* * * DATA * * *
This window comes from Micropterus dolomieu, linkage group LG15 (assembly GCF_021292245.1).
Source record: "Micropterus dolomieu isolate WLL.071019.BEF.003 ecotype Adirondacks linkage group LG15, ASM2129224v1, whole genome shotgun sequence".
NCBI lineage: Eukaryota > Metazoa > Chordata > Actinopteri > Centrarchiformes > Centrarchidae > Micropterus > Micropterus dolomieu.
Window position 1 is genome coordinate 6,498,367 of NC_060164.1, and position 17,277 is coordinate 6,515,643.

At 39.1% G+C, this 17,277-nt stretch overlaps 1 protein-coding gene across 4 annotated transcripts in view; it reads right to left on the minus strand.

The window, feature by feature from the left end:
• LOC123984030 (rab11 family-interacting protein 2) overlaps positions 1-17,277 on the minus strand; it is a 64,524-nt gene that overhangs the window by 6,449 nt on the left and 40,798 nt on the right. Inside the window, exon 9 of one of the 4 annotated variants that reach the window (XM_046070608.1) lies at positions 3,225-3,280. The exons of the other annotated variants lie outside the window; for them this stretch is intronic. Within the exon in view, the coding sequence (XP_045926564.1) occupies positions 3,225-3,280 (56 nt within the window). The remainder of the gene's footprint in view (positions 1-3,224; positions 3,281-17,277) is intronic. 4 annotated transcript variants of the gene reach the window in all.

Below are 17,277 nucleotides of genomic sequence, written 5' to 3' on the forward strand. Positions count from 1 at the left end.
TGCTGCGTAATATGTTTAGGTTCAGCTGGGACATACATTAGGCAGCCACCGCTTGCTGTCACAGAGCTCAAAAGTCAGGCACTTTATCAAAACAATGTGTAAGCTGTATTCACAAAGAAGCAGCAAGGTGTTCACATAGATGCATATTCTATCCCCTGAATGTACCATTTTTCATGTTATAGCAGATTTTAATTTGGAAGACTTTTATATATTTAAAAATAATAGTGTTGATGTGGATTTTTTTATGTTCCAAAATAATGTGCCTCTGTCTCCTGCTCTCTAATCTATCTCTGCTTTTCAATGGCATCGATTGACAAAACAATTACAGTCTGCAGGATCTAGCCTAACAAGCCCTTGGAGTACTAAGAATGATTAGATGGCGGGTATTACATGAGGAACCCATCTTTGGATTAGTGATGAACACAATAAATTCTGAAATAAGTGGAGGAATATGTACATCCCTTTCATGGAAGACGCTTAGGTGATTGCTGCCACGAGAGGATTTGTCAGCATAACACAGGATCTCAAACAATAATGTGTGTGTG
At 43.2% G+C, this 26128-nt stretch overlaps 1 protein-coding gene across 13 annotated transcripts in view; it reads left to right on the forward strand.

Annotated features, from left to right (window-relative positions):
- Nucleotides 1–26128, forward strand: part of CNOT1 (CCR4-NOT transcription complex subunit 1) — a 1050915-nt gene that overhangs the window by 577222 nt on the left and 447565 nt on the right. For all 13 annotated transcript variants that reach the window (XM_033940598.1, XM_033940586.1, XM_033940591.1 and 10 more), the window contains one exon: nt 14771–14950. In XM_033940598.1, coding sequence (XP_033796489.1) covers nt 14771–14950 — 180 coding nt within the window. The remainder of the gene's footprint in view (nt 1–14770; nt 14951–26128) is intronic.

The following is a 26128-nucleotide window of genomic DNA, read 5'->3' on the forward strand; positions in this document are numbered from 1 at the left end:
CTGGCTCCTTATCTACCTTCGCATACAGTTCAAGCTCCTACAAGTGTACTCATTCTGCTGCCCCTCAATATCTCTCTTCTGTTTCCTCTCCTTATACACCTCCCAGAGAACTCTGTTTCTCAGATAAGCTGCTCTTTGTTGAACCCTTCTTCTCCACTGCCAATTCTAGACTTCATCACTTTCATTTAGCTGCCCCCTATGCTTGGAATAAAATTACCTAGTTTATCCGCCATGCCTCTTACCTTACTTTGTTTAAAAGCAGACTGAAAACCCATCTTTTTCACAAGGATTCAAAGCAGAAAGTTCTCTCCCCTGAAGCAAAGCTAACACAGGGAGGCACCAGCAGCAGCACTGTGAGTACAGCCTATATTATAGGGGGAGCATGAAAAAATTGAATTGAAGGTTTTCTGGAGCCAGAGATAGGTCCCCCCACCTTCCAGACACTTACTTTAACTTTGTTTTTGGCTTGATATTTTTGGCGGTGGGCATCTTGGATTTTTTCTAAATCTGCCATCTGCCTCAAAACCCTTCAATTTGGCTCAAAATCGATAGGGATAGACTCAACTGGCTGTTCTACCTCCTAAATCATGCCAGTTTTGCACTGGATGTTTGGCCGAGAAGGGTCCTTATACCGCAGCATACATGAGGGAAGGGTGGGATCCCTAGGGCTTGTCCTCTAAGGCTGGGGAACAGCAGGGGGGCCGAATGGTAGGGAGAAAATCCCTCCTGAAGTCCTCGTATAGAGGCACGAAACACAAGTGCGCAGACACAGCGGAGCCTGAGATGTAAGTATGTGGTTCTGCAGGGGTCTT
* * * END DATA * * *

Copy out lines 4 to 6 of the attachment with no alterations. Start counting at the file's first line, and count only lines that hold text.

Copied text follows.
Window position 1 is genome coordinate 6,498,367 of NC_060164.1, and position 17,277 is coordinate 6,515,643.

At 39.1% G+C, this 17,277-nt stretch overlaps 1 protein-coding gene across 4 annotated transcripts in view; it reads right to left on the minus strand.

The window, feature by feature from the left end: